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GCORR Book Study: Dying of Whiteness by Jonathan M. Metzl (Religion & Race)

GCORR Book Study Guide: For Small Groups & Individual Reflection

GCORR remains committed to supporting and resourcing the Church in its journey of dismantling racism. We are aware that people learn and grow in many ways due to the rich diversity of humanity.

Our hope is that this study guide resource will help you on your anti-racism journey, deepen your faith, and strengthen your mind and spirit to continue working for a more just and equitable world.

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Dying of Whiteness by Jonathan M. Metzl

Author and physician Jonathan Metzl based the findings in his book on a six-year research project he conducted across the southern and midwestern United States. Between 2013 and 2018, Metzl met and talked with people from different racial/ethnic groups, economic realities, and social locations, asking them about their own lives to weigh in on the “hot-button” political topics—namely health care, guns, taxation, public education, and the appropriate role of government—which comprise cornerstones of the contemporary white, conservative agenda.

What Metzl found—and the central theme of this book—is evidence that white Americans, particularly low- and middle-income white people—often vote against and eschew governmental laws and programs that could improve their lives and livelihoods if they believe that “undeserving” immigrants, unhoused persons, BIPOC people, and some women will also benefit.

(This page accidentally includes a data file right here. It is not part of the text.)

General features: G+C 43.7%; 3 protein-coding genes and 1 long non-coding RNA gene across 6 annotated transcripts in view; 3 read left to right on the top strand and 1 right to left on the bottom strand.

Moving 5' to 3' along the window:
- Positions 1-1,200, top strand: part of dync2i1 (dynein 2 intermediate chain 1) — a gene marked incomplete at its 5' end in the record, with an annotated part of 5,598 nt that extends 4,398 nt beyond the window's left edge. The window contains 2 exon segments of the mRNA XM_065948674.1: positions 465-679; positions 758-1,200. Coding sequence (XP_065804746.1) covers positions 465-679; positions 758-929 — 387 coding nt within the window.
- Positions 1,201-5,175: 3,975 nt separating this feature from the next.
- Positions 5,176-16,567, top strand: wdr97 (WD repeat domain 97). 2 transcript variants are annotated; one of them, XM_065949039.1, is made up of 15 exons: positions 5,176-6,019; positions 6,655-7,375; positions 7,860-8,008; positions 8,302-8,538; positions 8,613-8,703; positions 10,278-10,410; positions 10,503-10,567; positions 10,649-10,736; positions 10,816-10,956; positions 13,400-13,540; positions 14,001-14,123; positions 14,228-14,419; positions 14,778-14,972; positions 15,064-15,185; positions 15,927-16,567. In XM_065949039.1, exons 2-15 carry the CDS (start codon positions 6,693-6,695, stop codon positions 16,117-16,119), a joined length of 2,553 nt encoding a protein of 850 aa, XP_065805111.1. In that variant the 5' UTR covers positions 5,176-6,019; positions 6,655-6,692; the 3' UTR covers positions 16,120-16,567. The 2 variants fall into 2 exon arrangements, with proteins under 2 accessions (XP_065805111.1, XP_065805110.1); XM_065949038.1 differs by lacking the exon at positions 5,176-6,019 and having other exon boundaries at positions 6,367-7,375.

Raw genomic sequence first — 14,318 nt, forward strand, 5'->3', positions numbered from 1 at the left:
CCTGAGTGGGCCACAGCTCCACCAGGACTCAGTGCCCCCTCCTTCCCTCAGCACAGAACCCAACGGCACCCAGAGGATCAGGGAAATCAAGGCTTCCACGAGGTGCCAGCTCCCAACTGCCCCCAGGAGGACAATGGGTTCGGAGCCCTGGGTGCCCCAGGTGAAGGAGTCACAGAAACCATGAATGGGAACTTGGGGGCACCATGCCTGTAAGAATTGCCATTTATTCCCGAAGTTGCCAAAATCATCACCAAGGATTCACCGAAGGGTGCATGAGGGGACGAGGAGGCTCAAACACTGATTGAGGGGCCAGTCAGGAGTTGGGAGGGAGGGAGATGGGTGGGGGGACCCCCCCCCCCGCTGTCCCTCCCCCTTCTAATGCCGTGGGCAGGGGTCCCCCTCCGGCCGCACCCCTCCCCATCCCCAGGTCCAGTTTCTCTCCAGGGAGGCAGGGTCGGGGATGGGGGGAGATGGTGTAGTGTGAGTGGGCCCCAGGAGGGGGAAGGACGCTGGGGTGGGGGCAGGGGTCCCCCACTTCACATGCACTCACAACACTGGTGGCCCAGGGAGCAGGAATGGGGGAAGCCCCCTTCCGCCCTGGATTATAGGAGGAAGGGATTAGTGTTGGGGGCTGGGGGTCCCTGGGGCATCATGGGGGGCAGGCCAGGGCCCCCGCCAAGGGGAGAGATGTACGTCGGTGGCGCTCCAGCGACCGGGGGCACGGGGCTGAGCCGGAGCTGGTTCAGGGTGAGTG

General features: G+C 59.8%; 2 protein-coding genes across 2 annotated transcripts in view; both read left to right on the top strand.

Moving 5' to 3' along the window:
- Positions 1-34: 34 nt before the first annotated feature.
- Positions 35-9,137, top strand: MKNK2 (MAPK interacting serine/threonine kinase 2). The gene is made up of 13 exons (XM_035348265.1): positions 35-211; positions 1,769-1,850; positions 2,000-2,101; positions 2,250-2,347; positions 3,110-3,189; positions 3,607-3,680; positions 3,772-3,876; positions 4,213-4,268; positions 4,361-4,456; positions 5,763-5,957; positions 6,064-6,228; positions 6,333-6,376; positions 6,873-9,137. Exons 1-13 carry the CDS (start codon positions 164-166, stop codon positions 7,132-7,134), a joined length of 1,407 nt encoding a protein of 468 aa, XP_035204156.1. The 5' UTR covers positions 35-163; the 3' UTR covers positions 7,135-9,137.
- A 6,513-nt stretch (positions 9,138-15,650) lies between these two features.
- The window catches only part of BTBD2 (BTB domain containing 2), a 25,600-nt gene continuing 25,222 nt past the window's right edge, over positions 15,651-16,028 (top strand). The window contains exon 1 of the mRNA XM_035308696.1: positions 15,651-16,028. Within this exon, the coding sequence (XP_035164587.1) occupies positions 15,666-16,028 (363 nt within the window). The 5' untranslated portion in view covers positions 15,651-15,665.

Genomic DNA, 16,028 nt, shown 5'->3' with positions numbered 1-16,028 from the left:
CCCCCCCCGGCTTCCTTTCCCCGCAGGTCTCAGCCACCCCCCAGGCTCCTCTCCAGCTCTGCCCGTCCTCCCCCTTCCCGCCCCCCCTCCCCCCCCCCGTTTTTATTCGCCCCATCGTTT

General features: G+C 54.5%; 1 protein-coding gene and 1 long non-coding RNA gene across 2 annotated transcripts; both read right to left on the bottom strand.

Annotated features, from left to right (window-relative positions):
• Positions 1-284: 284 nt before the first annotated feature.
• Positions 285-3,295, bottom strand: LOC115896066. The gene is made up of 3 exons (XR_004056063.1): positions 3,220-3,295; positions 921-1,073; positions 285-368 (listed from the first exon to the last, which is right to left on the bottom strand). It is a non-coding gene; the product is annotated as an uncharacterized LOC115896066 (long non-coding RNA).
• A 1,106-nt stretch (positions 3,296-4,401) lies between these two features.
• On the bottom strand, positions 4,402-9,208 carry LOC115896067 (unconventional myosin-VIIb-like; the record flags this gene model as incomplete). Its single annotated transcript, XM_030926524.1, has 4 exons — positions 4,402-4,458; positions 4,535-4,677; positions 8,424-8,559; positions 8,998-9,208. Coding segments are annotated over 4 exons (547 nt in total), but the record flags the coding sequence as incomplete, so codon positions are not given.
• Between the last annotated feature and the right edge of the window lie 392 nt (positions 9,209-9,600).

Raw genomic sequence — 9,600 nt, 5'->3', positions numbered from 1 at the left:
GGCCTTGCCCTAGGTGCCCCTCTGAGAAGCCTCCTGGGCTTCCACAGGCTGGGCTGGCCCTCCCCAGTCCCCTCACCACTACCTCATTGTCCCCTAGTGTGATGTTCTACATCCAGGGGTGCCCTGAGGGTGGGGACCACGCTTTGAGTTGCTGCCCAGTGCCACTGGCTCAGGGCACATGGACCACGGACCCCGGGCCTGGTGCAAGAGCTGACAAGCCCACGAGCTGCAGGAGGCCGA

Metzl explores the political rhetoric and dogma rooted in historic and systemic racism, white American identity, fear, and disdain for “the other,” and anti-immigrant sentiments that inform these attitudes in white people. He suggests that many white Americans are literally “dying of whiteness,” making political, social, and moral “tradeoffs that negatively affect their lives and livelihoods in support of larger prejudices and ideals” (Metzl, p. 5).

Metzl further asserts, “The white body that refuses [medical] treatment rather than supporting a system that might benefit everyone then becomes a metaphor for, and parable of, the threatened decline of the largest nation” (Metzl, p. 6). He goes on to say that as white resentments have become codified into laws, the death rates of all Americans—including white people—increase (p. 8).

According to Metzl, “A host of complex anxieties prompt increasing numbers of white Americans…to support right-wing politicians and policies, even when these policies actually harm white Americans at growing rates” (pp. 9-10).

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How To Use This Study

This study guide is divided into four sessions, which follow the organization of the book:  

  1. Introduction and Part 1: Missouri
  2. Part 2: Tennessee 
  3. Part 3: Kansas 
  4. A Faith Challenge in Dying of Whiteness 

Sessions may be completed each week for a 4-week study.